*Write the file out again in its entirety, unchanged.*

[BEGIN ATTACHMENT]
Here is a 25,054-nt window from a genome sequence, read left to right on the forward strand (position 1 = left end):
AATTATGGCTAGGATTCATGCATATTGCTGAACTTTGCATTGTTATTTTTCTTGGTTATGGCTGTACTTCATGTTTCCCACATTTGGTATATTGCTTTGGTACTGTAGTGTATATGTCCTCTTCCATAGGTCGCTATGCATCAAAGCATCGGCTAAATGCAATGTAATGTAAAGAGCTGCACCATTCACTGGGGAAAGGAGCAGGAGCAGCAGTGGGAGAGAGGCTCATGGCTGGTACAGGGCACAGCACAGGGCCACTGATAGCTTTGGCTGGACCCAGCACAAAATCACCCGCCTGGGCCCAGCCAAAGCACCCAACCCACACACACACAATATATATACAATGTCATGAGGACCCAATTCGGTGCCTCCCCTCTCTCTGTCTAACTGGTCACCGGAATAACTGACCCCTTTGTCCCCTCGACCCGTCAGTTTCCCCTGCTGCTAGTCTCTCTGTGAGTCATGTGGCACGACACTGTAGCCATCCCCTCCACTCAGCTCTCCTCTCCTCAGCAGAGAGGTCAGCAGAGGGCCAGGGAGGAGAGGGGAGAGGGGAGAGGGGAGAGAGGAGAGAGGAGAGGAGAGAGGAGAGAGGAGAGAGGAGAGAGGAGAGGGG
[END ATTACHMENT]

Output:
Here is a 25,054-nt window from a genome sequence, read left to right on the forward strand (position 1 = left end):
AATTATGGCTAGGATTCATGCATATTGCTGAACTTTGCATTGTTATTTTTCTTGGTTATGGCTGTACTTCATGTTTCCCACATTTGGTATATTGCTTTGGTACTGTAGTGTATATGTCCTCTTCCATAGGTCGCTATGCATCAAAGCATCGGCTAAATGCAATGTAATGTAAAGAGCTGCACCATTCACTGGGGAAAGGAGCAGGAGCAGCAGTGGGAGAGAGGCTCATGGCTGGTACAGGGCACAGCACAGGGCCACTGATAGCTTTGGCTGGACCCAGCACAAAATCACCCGCCTGGGCCCAGCCAAAGCACCCAACCCACACACACACAATATATATACAATGTCATGAGGACCCAATTCGGTGCCTCCCCTCTCTCTGTCTAACTGGTCACCGGAATAACTGACCCCTTTGTCCCCTCGACCCGTCAGTTTCCCCTGCTGCTAGTCTCTCTGTGAGTCATGTGGCACGACACTGTAGCCATCCCCTCCACTCAGCTCTCCTCTCCTCAGCAGAGAGGTCAGCAGAGGGCCAGGGAGGAGAGGGGAGAGGGGAGAGGGGAGAGAGGAGAGAGGAGAGGAGAGAGGAGAGAGGAGAGAGGAGAGAGGAGAGGGG